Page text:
Over the past few days, I have watched the six-part ABC series Mystery Road. Funnily enough, I recall watching another great drama, Seven Types of Ambiguity, this time last year. Clearly, it is becoming something of a tradition to watch an enthralling drama at the end of semester one.
What attracted me to Mystery Road was primarily its cast, which features many wonderful Aboriginal actors like Aaron Pedersen, Deborah Mailman, Tasma Walton and Ernie Dingo. These actors were indeed wonderful, but there were many other wonderful things about the show.
The show is directed by Rachel Perkins, the brains behind the film Bran Nue Dae (2010) and the documentary The First Australians (2008).
The setting and scenery
The show is set in a small town in the East Kimberley region of Western Australia. Place is clearly incredibly important to this series, as the landscape takes a much more prominent role than it does in most television shows. Each episode features spectacular shots of birds, bodies of water, cliffs and escarpments, long highways, abandoned buildings, red dirt and vegetation.
The smooth sounds of Dan Sultan feature prominently in this show and they are a perfect fit with the feel of the show. The talent of Australia’s first peoples is really on show here – Aboriginal actors, an Aboriginal director, and music from Sultan, an Arrernte and Gurindji man.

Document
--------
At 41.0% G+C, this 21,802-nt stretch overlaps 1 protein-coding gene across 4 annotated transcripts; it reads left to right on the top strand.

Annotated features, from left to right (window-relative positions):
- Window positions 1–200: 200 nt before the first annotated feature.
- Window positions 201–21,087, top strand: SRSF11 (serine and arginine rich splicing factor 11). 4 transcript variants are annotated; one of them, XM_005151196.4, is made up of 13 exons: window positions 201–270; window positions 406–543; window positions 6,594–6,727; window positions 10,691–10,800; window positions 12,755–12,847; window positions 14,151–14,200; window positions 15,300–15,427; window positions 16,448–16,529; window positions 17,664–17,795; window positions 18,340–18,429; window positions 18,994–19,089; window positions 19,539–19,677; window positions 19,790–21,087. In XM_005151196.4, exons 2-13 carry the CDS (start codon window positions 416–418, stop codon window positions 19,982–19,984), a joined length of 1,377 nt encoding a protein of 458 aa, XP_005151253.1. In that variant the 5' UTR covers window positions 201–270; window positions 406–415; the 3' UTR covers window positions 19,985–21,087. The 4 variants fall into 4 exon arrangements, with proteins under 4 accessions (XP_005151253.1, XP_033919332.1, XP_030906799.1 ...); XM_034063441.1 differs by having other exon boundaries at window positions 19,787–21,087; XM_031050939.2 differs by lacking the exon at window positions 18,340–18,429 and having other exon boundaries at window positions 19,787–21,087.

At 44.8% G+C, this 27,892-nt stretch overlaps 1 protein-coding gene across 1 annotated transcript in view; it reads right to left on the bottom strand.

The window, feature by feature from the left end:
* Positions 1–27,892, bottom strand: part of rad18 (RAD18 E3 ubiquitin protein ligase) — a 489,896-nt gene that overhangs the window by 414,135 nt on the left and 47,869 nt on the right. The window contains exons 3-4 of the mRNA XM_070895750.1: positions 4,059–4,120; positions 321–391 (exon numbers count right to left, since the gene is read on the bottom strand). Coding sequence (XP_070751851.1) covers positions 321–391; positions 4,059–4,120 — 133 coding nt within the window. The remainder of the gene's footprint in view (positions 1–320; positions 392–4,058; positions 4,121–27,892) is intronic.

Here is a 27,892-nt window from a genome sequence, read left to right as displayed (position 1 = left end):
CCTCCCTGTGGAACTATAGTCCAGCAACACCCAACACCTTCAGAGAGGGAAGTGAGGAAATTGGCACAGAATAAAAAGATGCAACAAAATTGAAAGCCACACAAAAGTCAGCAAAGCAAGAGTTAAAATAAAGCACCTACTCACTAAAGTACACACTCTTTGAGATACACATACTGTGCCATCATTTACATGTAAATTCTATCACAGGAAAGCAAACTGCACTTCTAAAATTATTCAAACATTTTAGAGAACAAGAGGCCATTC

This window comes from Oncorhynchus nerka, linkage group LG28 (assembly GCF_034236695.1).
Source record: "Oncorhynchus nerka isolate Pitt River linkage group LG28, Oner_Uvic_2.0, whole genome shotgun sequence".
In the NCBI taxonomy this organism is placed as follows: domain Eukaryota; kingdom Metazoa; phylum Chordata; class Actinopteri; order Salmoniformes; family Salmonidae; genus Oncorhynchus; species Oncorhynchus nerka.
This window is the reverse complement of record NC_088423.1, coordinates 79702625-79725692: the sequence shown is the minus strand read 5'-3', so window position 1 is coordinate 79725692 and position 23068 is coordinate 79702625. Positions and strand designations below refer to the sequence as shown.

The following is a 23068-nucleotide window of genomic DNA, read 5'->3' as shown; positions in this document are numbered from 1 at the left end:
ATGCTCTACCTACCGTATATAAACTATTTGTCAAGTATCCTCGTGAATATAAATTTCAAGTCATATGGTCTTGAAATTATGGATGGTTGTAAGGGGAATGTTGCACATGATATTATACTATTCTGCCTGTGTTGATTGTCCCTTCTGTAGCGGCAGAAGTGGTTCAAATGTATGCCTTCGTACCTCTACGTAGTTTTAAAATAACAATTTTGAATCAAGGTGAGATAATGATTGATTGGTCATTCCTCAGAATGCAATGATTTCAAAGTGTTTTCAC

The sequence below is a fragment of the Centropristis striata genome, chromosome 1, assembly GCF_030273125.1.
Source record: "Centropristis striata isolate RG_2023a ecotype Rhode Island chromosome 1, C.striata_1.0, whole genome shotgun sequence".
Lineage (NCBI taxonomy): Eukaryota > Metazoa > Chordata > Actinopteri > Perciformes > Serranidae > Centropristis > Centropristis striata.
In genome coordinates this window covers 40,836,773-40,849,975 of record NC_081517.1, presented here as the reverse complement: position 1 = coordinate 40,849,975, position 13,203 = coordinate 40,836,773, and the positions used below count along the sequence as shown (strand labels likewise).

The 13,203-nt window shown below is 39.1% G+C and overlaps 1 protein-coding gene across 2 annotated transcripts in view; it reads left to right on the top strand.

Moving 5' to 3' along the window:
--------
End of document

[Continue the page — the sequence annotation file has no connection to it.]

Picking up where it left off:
The show explores the mysterious disappearance of two boys, one a local and the other a backpacker, on the massive Ballantyne cattle station. As the story progresses, things become more and more complex and it becomes clear that everything and everyone is entangled. Themes such as power, justice and truth are central to the story.
The politics and history
The show also dives into Australia’s troubled past and present as a settler colony. The small town is clearly still divided along racial lines and many of its inhabitants are struggling to come to terms with the past and present. As the story progresses, the violence done to the local Indigenous people by the white settlers is revealed. Issues such as Indigenous incarceration rates and the poverty experienced by many first nations communities are also brought to the fore, and the show manages to draw the links between past and present in a way we often seem unable or unwilling to do.
It goes without saying, but I’ll say it anyway, that I highly recommend the show.
Love, hope and peace from Emma.